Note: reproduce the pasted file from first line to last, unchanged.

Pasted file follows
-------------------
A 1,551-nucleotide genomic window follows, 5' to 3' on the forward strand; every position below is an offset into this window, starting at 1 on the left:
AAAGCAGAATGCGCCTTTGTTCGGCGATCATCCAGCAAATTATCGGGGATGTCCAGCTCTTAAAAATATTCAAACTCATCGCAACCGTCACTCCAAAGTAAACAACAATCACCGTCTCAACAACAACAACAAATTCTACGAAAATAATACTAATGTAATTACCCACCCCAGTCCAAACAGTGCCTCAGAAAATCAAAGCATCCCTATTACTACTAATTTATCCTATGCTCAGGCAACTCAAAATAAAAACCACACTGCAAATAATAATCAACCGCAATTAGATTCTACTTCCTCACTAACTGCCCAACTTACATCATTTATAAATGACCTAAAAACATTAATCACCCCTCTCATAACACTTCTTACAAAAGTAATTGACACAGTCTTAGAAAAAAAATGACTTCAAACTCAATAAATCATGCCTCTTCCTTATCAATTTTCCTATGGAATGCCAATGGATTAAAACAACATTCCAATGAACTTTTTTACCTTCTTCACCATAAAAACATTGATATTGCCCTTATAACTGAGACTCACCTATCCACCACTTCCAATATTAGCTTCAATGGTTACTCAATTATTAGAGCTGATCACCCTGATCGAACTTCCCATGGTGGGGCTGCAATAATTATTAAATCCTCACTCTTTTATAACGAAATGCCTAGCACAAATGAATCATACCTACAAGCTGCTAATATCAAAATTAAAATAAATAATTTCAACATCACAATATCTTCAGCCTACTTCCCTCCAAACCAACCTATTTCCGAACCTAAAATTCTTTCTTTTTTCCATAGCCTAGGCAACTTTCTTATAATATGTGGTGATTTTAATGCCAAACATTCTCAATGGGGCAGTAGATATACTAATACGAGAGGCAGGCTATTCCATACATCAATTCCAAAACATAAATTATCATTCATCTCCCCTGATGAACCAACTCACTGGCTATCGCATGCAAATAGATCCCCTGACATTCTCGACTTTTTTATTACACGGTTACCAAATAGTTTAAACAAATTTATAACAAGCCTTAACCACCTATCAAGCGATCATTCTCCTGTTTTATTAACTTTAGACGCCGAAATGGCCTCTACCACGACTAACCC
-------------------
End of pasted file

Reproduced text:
A 1,551-nucleotide genomic window follows, 5' to 3' on the forward strand; every position below is an offset into this window, starting at 1 on the left:
AAAGCAGAATGCGCCTTTGTTCGGCGATCATCCAGCAAATTATCGGGGATGTCCAGCTCTTAAAAATATTCAAACTCATCGCAACCGTCACTCCAAAGTAAACAACAATCACCGTCTCAACAACAACAACAAATTCTACGAAAATAATACTAATGTAATTACCCACCCCAGTCCAAACAGTGCCTCAGAAAATCAAAGCATCCCTATTACTACTAATTTATCCTATGCTCAGGCAACTCAAAATAAAAACCACACTGCAAATAATAATCAACCGCAATTAGATTCTACTTCCTCACTAACTGCCCAACTTACATCATTTATAAATGACCTAAAAACATTAATCACCCCTCTCATAACACTTCTTACAAAAGTAATTGACACAGTCTTAGAAAAAAAATGACTTCAAACTCAATAAATCATGCCTCTTCCTTATCAATTTTCCTATGGAATGCCAATGGATTAAAACAACATTCCAATGAACTTTTTTACCTTCTTCACCATAAAAACATTGATATTGCCCTTATAACTGAGACTCACCTATCCACCACTTCCAATATTAGCTTCAATGGTTACTCAATTATTAGAGCTGATCACCCTGATCGAACTTCCCATGGTGGGGCTGCAATAATTATTAAATCCTCACTCTTTTATAACGAAATGCCTAGCACAAATGAATCATACCTACAAGCTGCTAATATCAAAATTAAAATAAATAATTTCAACATCACAATATCTTCAGCCTACTTCCCTCCAAACCAACCTATTTCCGAACCTAAAATTCTTTCTTTTTTCCATAGCCTAGGCAACTTTCTTATAATATGTGGTGATTTTAATGCCAAACATTCTCAATGGGGCAGTAGATATACTAATACGAGAGGCAGGCTATTCCATACATCAATTCCAAAACATAAATTATCATTCATCTCCCCTGATGAACCAACTCACTGGCTATCGCATGCAAATAGATCCCCTGACATTCTCGACTTTTTTATTACACGGTTACCAAATAGTTTAAACAAATTTATAACAAGCCTTAACCACCTATCAAGCGATCATTCTCCTGTTTTATTAACTTTAGACGCCGAAATGGCCTCTACCACGACTAACCC